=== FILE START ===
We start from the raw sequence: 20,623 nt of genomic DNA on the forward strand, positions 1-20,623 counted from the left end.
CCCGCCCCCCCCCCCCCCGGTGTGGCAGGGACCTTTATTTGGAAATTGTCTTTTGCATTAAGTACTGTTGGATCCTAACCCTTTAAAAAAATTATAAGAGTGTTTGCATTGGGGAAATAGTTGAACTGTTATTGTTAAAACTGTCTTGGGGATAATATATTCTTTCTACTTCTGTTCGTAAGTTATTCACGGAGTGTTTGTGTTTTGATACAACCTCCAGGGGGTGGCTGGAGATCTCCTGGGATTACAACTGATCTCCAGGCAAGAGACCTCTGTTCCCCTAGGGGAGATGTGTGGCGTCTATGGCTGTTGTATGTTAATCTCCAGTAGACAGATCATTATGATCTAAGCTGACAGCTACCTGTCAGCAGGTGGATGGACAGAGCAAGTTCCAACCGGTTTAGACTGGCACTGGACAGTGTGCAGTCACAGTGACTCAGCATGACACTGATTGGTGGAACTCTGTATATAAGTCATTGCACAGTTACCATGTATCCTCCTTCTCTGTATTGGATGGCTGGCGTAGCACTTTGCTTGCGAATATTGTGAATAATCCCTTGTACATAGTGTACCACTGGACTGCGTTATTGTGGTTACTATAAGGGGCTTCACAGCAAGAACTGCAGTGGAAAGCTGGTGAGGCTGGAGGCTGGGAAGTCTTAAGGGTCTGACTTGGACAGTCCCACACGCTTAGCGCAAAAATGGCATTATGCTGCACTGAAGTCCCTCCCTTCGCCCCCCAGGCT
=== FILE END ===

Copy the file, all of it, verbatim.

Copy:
We start from the raw sequence: 20,623 nt of genomic DNA on the forward strand, positions 1-20,623 counted from the left end.
CCCGCCCCCCCCCCCCCCGGTGTGGCAGGGACCTTTATTTGGAAATTGTCTTTTGCATTAAGTACTGTTGGATCCTAACCCTTTAAAAAAATTATAAGAGTGTTTGCATTGGGGAAATAGTTGAACTGTTATTGTTAAAACTGTCTTGGGGATAATATATTCTTTCTACTTCTGTTCGTAAGTTATTCACGGAGTGTTTGTGTTTTGATACAACCTCCAGGGGGTGGCTGGAGATCTCCTGGGATTACAACTGATCTCCAGGCAAGAGACCTCTGTTCCCCTAGGGGAGATGTGTGGCGTCTATGGCTGTTGTATGTTAATCTCCAGTAGACAGATCATTATGATCTAAGCTGACAGCTACCTGTCAGCAGGTGGATGGACAGAGCAAGTTCCAACCGGTTTAGACTGGCACTGGACAGTGTGCAGTCACAGTGACTCAGCATGACACTGATTGGTGGAACTCTGTATATAAGTCATTGCACAGTTACCATGTATCCTCCTTCTCTGTATTGGATGGCTGGCGTAGCACTTTGCTTGCGAATATTGTGAATAATCCCTTGTACATAGTGTACCACTGGACTGCGTTATTGTGGTTACTATAAGGGGCTTCACAGCAAGAACTGCAGTGGAAAGCTGGTGAGGCTGGAGGCTGGGAAGTCTTAAGGGTCTGACTTGGACAGTCCCACACGCTTAGCGCAAAAATGGCATTATGCTGCACTGAAGTCCCTCCCTTCGCCCCCCAGGCT